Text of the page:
In June [2017], the History Channel aired a four-part documentary series called America’s War on Drugs.” The series asserts that the war on drugs was actually a war of drugs—and that the CIA was essentially a partner in spreading drugs and drug use. The series follows how the U.S. intelligence agency, in an obsession with fighting communism, allied itself with U.S. organized crime and foreign drug traffickers and includes firsthand accounts from many involved. In an interview with Truthdig columnist Sonali Kolhatkar on her radio program “Rising Up With Sonali,” the series’ executive producer, Anthony Lappé, explains why the CIA got involved:
    It’s actually a pretty mind-blowing story when you look at the extent to which the CIA was involved with drug traffickers and drug trafficking throughout the Cold War. … If you look at Cold War policy against the Soviet Union, we were locked in a global battle for supremacy, where we have lots of proxy wars going on. … We needed to team up with local allies, and often the local allies we were teaming up with were people who had access to guns, who had access to underground networks, to help us fight the perceived threat of communism. There are actually a lot of similarities between what drug traffickers do and what the CIA does.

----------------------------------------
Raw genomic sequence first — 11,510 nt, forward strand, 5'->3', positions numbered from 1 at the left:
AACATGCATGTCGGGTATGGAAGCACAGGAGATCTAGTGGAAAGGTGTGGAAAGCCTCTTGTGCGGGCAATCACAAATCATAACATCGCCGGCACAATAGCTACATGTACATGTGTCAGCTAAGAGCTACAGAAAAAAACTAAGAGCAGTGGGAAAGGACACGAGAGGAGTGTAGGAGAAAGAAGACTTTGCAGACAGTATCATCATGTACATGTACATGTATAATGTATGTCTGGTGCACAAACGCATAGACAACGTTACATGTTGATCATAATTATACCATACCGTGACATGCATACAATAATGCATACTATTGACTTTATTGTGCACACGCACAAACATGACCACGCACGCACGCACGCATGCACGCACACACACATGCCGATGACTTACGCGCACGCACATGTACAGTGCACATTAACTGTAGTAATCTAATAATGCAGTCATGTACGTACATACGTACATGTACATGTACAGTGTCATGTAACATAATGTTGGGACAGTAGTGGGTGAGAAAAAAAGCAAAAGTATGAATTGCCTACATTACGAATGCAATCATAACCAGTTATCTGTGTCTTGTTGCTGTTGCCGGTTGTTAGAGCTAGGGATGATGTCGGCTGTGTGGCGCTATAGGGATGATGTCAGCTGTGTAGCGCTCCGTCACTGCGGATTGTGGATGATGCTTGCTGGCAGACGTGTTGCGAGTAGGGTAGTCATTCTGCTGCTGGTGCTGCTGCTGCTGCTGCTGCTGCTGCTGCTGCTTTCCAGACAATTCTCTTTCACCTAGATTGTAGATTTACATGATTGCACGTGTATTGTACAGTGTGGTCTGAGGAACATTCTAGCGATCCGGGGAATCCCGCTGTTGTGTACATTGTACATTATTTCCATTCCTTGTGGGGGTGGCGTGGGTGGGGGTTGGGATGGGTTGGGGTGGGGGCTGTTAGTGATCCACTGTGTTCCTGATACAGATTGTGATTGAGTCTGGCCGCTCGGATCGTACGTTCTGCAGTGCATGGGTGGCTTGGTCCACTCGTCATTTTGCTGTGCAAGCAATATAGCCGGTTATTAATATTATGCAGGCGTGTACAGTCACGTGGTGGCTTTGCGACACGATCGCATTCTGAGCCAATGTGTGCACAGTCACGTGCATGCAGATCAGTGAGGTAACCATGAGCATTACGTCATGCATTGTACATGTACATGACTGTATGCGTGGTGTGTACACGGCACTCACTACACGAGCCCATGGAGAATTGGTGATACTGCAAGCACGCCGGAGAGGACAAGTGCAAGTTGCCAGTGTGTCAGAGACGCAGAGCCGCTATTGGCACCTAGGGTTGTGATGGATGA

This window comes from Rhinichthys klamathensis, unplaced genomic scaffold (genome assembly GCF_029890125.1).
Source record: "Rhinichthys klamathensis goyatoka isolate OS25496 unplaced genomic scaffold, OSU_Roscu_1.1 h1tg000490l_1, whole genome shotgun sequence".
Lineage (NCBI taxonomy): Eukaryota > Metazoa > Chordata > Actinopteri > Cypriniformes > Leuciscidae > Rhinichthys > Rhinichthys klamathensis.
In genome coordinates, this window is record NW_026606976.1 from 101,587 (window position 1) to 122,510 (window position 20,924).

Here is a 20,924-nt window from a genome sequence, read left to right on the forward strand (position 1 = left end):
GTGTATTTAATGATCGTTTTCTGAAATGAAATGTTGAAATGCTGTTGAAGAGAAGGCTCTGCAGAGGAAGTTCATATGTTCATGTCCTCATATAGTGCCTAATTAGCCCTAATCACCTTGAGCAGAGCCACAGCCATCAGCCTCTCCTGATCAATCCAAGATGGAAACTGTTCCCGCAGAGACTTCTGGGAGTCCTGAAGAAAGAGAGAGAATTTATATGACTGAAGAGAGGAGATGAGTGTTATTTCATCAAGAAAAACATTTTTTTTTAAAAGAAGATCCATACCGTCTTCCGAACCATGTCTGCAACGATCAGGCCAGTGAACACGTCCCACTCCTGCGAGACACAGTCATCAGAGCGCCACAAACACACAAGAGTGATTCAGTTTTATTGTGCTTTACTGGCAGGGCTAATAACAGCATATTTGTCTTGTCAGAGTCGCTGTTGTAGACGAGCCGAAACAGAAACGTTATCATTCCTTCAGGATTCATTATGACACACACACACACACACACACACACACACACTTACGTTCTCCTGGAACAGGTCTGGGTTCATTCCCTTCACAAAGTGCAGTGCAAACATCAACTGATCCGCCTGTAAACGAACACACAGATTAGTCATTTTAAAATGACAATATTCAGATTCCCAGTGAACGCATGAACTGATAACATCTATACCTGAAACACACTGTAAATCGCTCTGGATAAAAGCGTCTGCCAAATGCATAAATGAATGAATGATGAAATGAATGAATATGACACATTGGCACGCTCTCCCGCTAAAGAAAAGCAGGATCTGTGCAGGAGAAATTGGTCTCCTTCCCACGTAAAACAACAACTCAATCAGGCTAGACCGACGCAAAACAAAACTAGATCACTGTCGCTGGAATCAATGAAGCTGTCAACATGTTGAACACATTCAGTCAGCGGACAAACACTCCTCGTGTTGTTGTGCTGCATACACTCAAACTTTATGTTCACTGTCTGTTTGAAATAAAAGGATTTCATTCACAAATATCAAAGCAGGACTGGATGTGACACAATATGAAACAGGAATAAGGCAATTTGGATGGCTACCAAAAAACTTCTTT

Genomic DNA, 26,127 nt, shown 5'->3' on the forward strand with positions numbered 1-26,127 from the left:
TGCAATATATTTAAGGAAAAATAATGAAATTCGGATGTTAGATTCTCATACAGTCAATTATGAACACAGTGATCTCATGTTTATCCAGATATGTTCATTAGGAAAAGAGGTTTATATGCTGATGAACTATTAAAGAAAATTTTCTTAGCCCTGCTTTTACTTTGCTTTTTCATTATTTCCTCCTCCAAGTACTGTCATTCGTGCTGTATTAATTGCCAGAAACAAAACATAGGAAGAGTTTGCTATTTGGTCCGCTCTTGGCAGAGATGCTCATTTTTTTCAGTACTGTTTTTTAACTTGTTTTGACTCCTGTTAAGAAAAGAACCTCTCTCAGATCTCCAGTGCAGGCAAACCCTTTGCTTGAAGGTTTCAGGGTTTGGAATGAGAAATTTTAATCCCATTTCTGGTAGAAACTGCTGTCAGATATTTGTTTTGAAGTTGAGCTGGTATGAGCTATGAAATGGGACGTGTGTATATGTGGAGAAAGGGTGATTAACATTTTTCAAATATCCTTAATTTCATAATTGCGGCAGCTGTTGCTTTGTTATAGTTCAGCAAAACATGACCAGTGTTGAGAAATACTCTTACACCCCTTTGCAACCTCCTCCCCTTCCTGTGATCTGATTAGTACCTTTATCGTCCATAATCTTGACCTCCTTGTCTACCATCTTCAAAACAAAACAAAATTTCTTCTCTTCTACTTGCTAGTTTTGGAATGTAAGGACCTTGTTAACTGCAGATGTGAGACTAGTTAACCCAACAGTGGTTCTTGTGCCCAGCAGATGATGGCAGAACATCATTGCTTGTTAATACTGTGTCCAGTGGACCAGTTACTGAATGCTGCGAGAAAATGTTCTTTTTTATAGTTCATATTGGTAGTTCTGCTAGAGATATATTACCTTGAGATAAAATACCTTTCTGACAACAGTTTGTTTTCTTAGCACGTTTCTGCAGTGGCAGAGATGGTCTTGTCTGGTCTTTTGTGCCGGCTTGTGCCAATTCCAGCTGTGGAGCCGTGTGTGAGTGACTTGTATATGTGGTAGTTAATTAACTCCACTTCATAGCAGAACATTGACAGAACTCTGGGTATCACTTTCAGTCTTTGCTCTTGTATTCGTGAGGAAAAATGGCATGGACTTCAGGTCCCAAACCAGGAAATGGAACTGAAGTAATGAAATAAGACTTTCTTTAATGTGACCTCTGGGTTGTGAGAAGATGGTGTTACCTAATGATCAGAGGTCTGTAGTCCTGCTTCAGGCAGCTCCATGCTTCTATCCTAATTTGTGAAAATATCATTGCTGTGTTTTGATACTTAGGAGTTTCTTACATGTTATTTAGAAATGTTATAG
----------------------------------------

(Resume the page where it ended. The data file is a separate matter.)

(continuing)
Lappé elaborates by saying the hypocrisy of the war on drugs has been evident from the start: Secret CIA experiments with LSD helped fuel the counterculture movement, leading to President Richard Nixon’s crackdown and declaration of the war on drugs. The series also explores the CIA’s role in the rise of crack cocaine in poor black communities and a secret island “cocaine base.” In addition the documentary makes the connection between the war on drugs, the war on terror and the transformation of Afghanistan into a narco state and contends that American intervention in Mexico helped give clout to Joaquín “El Chapo” Guzmán and the super cartels, making it easier to send drugs across American borders. Watch Kolhatkar’s full interview with Lappé by clicking here. Please also see the now classic: The Politics of Heroin: CIA Complicity in the Global Drug Trade, by noted American historian Alfred McCoy. Of it we read: